In Maurice Basque’s “Acadiens, Cadiens et Cajuns: identités communes ou distinctes?” we receive a review of recent literature that provides clearer definitions of the three terms often used interchangeably and inaccurately to describe French-speaking inhabitants of Atlantic Canada and those Anglophones and Francophones in Louisiana who claim descent from there.  While there was a distinct Acadian identity before and immediately after the events of 1755 in Atlantic Canada, those who moved to Louisiana became “Cadiens,” that is, the Acadians who settled in Louisiana but maintained their French language.  This population became “Cajuns” as they became primarily Anglophone.  Yet, from the eighteenth through the twentieth century, the waters of Acadian identity in Maritime Canada became muddied as people moved into Nova Scotia and in and around New Brunswick and began to identify themselves as Acadians, despite not having roots in the region prior to 1755.  Sociologists propose two major theses: One holds that a “virtual Acadia” exists, extending from Canada down to Louisiana and contains all of those who are genealogically related to the original Acadian population of 1755.  A second thesis suggests that the population tied to the geographic place of Acadia in Atlantic Canada and who continue to live in a French-speaking culture form the core of Acadia today.  Of course, in such a construction, Louisianans are largely excluded.  Armed with an introduction to the competing paradigms surrounding each of these essential words, the reader is able to navigate further details of the complex history of Acadians and Cajuns.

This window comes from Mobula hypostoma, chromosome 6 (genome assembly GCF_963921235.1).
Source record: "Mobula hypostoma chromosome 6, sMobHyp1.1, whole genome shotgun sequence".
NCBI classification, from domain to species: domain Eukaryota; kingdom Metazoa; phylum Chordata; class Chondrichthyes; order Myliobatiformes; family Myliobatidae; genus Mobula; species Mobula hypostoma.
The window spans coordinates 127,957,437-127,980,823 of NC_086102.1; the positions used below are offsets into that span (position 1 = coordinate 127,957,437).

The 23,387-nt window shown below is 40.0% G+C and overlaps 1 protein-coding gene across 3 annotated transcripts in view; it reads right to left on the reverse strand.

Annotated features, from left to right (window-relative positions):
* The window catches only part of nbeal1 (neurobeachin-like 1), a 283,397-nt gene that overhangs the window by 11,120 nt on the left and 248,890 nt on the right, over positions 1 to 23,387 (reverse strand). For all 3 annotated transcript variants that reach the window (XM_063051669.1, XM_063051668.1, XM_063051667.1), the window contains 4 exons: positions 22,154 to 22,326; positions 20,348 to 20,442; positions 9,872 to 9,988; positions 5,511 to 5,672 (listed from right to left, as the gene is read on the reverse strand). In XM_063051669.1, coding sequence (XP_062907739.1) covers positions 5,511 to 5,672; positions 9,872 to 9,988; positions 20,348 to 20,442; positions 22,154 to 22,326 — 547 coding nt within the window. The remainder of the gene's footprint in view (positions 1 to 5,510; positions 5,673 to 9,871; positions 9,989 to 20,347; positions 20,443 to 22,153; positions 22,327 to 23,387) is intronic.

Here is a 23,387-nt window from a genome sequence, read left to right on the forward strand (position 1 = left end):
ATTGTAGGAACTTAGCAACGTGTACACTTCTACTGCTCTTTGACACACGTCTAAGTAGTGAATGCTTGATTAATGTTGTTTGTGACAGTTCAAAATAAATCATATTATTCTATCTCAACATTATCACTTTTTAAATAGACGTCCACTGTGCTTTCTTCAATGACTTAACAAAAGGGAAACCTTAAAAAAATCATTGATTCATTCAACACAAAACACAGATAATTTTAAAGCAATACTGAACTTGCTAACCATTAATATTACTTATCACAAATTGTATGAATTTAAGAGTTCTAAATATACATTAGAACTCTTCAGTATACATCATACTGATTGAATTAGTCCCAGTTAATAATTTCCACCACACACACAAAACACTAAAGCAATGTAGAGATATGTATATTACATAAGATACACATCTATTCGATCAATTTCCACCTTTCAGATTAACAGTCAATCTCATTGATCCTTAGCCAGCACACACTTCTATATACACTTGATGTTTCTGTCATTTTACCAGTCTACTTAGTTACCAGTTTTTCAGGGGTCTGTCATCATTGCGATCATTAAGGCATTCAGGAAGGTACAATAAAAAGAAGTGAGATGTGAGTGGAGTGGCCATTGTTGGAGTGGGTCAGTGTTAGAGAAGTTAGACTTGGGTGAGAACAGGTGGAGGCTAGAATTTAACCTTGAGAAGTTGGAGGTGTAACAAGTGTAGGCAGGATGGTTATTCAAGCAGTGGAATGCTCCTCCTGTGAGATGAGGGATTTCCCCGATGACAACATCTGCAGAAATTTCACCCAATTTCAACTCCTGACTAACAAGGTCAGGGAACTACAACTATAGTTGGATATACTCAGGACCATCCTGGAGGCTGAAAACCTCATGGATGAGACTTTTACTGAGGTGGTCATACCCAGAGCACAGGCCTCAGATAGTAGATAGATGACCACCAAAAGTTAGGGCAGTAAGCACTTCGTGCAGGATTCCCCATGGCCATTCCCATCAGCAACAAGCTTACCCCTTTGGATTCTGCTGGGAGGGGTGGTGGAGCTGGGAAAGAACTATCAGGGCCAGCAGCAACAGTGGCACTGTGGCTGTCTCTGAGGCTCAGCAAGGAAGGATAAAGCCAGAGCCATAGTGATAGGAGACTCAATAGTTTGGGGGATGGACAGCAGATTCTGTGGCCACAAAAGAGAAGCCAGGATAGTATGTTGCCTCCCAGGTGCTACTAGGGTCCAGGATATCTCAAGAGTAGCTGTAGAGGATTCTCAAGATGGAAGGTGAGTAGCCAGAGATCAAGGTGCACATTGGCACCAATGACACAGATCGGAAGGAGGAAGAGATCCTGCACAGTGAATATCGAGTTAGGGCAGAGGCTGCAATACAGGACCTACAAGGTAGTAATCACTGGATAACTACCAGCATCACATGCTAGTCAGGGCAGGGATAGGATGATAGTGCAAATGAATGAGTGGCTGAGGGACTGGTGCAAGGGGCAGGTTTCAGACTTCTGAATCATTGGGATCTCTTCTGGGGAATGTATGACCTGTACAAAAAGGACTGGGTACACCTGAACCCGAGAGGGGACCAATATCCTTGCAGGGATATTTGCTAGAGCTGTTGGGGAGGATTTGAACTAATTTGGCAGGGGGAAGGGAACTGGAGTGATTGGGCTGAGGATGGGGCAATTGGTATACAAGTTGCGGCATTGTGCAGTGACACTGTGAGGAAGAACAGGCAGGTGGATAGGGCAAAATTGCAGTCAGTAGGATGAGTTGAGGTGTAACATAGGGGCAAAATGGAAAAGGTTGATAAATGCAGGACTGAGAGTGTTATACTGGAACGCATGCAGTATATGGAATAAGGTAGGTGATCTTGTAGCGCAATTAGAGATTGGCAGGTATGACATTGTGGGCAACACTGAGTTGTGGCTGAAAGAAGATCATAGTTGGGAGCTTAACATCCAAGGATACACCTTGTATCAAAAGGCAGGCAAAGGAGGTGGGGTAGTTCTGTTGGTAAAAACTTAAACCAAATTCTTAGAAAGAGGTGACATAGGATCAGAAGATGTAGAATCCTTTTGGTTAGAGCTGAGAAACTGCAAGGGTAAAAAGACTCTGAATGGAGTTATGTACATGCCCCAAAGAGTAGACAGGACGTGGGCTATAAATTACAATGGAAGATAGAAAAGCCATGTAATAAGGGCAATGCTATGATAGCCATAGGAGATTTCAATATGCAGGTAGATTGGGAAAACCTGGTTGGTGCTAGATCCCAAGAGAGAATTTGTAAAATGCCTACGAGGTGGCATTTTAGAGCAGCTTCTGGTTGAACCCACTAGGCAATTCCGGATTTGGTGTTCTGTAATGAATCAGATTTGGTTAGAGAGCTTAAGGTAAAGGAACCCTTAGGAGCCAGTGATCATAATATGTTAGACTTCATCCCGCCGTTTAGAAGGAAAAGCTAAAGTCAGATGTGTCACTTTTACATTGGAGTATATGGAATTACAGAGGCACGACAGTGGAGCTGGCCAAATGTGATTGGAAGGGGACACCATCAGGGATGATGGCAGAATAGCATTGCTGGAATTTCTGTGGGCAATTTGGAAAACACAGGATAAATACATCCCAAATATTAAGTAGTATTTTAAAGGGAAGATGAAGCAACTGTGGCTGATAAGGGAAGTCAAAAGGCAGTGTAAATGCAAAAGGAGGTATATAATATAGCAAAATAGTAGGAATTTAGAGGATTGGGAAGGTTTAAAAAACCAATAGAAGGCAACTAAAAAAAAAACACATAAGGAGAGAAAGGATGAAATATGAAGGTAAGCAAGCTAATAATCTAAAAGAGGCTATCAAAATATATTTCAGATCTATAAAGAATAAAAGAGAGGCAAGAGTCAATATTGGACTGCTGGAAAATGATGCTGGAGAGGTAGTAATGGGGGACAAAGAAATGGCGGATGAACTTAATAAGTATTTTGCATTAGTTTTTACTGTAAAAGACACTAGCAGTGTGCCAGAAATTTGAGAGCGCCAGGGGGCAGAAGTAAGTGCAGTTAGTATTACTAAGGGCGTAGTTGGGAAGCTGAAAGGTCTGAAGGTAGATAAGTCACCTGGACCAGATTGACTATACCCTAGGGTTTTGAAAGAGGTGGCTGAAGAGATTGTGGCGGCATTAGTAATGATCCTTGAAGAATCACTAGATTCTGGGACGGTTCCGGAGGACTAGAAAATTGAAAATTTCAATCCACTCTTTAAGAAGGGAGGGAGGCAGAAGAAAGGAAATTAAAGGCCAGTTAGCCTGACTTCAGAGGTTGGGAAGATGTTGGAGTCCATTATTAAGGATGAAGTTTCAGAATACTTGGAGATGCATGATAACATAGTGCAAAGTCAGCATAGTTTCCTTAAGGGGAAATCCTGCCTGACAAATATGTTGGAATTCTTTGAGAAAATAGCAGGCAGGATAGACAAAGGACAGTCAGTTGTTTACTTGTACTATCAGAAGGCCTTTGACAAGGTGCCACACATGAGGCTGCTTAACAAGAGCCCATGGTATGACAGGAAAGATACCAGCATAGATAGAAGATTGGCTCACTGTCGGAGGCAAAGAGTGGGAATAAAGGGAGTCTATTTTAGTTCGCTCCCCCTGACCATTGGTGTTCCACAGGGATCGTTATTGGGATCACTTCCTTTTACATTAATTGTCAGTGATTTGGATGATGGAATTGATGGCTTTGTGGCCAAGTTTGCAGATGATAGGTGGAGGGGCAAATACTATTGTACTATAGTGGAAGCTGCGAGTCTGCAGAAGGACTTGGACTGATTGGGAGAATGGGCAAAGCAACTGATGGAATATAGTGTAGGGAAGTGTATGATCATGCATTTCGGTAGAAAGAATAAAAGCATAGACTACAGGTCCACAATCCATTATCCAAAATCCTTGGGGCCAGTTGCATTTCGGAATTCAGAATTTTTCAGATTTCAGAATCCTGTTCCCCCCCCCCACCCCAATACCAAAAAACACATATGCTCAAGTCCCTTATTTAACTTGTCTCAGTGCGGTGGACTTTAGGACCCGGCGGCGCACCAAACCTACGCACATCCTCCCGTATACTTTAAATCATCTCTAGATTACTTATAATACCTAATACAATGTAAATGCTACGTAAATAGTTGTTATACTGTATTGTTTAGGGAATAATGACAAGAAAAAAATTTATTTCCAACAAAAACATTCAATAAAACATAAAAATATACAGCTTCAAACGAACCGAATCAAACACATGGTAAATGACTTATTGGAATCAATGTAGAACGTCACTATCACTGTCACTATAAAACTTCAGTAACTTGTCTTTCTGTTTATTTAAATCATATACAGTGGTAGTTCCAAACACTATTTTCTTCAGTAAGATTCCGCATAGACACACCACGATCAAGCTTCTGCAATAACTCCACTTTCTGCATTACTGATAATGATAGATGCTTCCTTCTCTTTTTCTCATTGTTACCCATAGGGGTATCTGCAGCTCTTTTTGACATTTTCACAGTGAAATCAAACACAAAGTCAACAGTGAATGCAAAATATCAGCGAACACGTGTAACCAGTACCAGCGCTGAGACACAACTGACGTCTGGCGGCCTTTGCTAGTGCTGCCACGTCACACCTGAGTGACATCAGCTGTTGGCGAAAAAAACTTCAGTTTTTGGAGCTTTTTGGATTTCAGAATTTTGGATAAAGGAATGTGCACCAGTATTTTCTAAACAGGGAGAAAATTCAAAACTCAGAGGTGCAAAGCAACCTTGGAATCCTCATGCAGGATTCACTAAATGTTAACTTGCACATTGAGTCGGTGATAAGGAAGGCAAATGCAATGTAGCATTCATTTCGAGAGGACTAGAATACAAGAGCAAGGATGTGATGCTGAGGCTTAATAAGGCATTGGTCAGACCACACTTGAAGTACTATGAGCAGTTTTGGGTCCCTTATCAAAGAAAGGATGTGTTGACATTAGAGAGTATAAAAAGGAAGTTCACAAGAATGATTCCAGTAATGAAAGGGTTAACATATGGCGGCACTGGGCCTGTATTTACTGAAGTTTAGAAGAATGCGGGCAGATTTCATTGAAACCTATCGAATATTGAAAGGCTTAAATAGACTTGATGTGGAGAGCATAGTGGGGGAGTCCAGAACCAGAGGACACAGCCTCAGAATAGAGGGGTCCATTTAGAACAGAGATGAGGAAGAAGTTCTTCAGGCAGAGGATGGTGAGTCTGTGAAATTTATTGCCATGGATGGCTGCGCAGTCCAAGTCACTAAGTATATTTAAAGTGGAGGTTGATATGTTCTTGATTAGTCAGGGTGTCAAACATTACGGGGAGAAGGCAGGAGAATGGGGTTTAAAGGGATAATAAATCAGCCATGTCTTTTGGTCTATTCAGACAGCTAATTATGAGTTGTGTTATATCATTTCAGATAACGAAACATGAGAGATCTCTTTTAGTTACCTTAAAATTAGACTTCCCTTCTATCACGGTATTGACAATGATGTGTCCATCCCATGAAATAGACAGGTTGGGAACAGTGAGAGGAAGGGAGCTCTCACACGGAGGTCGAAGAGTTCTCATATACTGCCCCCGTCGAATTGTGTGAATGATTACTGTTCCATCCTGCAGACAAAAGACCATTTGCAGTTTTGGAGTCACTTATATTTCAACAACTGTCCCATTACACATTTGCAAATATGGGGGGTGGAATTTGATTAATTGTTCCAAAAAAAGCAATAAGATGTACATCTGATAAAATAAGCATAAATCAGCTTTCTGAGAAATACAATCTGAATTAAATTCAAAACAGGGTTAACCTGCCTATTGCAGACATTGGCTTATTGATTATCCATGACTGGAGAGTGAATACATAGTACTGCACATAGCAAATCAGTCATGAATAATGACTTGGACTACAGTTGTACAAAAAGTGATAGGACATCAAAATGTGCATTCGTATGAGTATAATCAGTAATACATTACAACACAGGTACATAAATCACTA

Ursula Lehmkuhl, in “Acadia: A History of Cultural Encounter and Cultural Transfer,” helps to explain how, among historians of the nineteenth and twentieth centuries, confusion emerged surrounding definitions of “Acadia” and “Acadians.”  Acadia has been, as she explains, both “homeland and diaspora,” a place and a people, along the same lines as the place and people signified by the term “Basque.”  What follows is, first, a thorough but efficient narrative history of the major periods in Acadian history, focusing primarily on the Canadian Maritime region.  These periods, divided into the broad pre- and post-deportation eras, include: “Indian-Acadian Cohabitation (1604-1713)”; “The Thirty Years Peace (1713-1748)”; “‘Le Grand Derangement’ (1755-1762)”; “The Dynamism of ‘l’Acadie du Silence’ (1758-1864)”; “The Acadian Renaissance (1864-1884)”; and “The Consolidation of an Acadian National Identity (1880-1914).”  The remainder of her piece is a call to engage in “transfer history” rather than in the traditional narrative of adaptation and/or resistance.  She defines her approach as one which “tries to elucidate which elements of the respective ‘extraneous culture’ are rejected and which are included or assimilated by way of a productive process of appropriation” (p. 51). 

If scholars are looking for a way to explain how and why non-Cajun Americans and Cajuns alike began to think they knew what it meant to be Acadian, only to be mistaken without knowing it, then they might look to W. Fitzhugh Brundage’s insightful piece: “Memory and Acadian Identity, 1920-1960: Susan Evangeline Walker Anding, Dudley LeBlanc, Louise Oliver, or the Pursuit of Authenticity.”  Brundage ably shows that commercial hucksters successfully sold an image of authentic Acadian-ness during the mid-twentieth century.  While Henry Wadsworth Longfellow’s poem “Evangeline” (1847) sparked nostalgia for the Acadian homeland, the poet was outdone in tacky commercialism by Anding, someone with no Acadian ancestry but who, nonetheless, became a promoter of traditional Acadian costumes, creating a mannequin exhibit at the 1926 Philadelphia Sesquicentennial Exposition, a version of which was later adopted by a New York City department store.  Le Blanc staged a “pilgrimage” from Louisiana to Canada and wrote several accounts of the Acadian expulsion story, all of which tended to essentialize the Acadians in rustic terms.  Stuck in the amber, the twentieth century-descendents (or supposed descendents) of the diaspora were supposed to relish these rustic traits.  Oliver was less “huckesterish” but nonetheless sought to discourage innovation in Acadian customs.  This “pursuit of authenticity” thus became one of the key elements of their identity construction.